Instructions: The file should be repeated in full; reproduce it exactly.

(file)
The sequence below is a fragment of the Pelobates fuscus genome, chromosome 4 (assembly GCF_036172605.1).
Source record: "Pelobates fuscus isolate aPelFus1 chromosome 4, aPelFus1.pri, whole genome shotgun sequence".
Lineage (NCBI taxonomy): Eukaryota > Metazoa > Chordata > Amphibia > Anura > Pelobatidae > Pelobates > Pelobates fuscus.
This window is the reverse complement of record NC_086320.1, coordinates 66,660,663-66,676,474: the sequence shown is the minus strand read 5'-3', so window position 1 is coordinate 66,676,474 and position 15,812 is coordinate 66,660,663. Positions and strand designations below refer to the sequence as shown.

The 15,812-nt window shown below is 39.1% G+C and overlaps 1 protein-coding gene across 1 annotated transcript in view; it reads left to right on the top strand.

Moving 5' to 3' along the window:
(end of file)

The sequence below is a fragment of the Pelobates fuscus genome, chromosome 4 (assembly GCF_036172605.1).
Source record: "Pelobates fuscus isolate aPelFus1 chromosome 4, aPelFus1.pri, whole genome shotgun sequence".
Lineage (NCBI taxonomy): Eukaryota > Metazoa > Chordata > Amphibia > Anura > Pelobatidae > Pelobates > Pelobates fuscus.
This window is the reverse complement of record NC_086320.1, coordinates 66,660,663-66,676,474: the sequence shown is the minus strand read 5'-3', so window position 1 is coordinate 66,676,474 and position 15,812 is coordinate 66,660,663. Positions and strand designations below refer to the sequence as shown.

The 15,812-nt window shown below is 39.1% G+C and overlaps 1 protein-coding gene across 1 annotated transcript in view; it reads left to right on the top strand.

Moving 5' to 3' along the window: